Misrata youth goes from Playstation to front line

Reuters reports:

When the war in Libya started, many young men now on the rebel front line at Misrata were so interested in computer games and mobile phones that older residents never thought they would turn into fighters. “Before the uprising, all those young men cared about was hair gel, clothes, music, mobile phones and hanging out in cafes,” said Mahmoud Askutri, a businessman who has formed and funds the 1st battalion of the Al Marsa regiment, one of the rebel units fighting here to end Muammar Gaddafi’s 41-year rule.

“But now they fight and are willing to die for a cause.”

Amid the Arab Spring protests that swept the region early this year, the people of Misrata and elsewhere in Libya demanded greater freedom, so Gaddafi sent in the troops to silence their protests.

After those troops opened fire on demonstrators, the people of Misrata rose up, initially fighting back with petrol bombs and hunting rifles.

Since then, they have wrested control of Libya’s third largest city from Gaddafi loyalists and, after mistakes that cost many lives, this army of former civilians has consolidated a front line 36 km (22 miles) west of Misrata.

They have recently encountered better trained troops and have moved forward slowly under sustained bombardment to conserve ammunition, hold territory and reduce casualties.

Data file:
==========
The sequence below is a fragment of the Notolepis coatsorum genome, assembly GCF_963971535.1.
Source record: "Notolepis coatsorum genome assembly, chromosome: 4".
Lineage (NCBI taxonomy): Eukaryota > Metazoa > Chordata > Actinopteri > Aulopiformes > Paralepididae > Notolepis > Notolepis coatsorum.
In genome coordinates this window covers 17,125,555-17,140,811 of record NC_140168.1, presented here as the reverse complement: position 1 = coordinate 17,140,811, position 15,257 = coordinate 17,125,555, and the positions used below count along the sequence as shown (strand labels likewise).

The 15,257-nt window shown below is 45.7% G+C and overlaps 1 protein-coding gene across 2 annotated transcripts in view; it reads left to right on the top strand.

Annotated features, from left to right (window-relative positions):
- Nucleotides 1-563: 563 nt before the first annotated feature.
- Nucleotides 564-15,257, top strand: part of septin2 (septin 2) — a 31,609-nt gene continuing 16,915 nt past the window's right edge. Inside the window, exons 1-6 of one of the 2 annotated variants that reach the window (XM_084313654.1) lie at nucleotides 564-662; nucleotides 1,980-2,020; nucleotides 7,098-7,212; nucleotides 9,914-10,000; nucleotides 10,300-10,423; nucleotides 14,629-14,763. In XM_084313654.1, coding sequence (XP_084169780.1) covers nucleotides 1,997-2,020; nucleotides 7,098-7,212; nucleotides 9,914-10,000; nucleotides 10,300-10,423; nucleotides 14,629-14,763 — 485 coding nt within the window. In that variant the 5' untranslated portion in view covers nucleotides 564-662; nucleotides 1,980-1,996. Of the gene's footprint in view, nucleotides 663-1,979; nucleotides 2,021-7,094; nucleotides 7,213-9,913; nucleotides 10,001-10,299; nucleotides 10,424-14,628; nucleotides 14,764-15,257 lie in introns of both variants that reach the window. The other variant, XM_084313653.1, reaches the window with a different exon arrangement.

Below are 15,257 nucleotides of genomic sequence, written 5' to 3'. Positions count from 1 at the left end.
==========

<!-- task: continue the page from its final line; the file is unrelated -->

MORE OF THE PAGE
That they are around 10 km (six miles) east of Zlitan, the largest city between here and the capital, Tripoli, is testimony to the courage of the young men in this force.

“They treat me with great respect,” Askutri said before a visit to the men of Al Masra on the front line. “But when I see them I do not feel worthy of that respect. A few months ago they were civilians. Now they are willing to die for their freedom.”

Salah is typical of many young men on the front line here. The 20-year-old was attending medical school when the uprising started. Life was easy and he spent a lot of time playing soccer games on Playstation.

“Fifty fifty,” he says of his record on Playstation.

Sitting with a group of other young men, he says he is a big fan of FC Barcelona. A second young man shakes his head and says he likes Real Madrid, while a third looks down at the Manchester United logos embossed on his shoes and says nothing.

Salah plans to return to university after the war, as he wants to become a cardiologist.

“But first we must beat Gaddafi,” he says. “We cannot be free if we live under him.”

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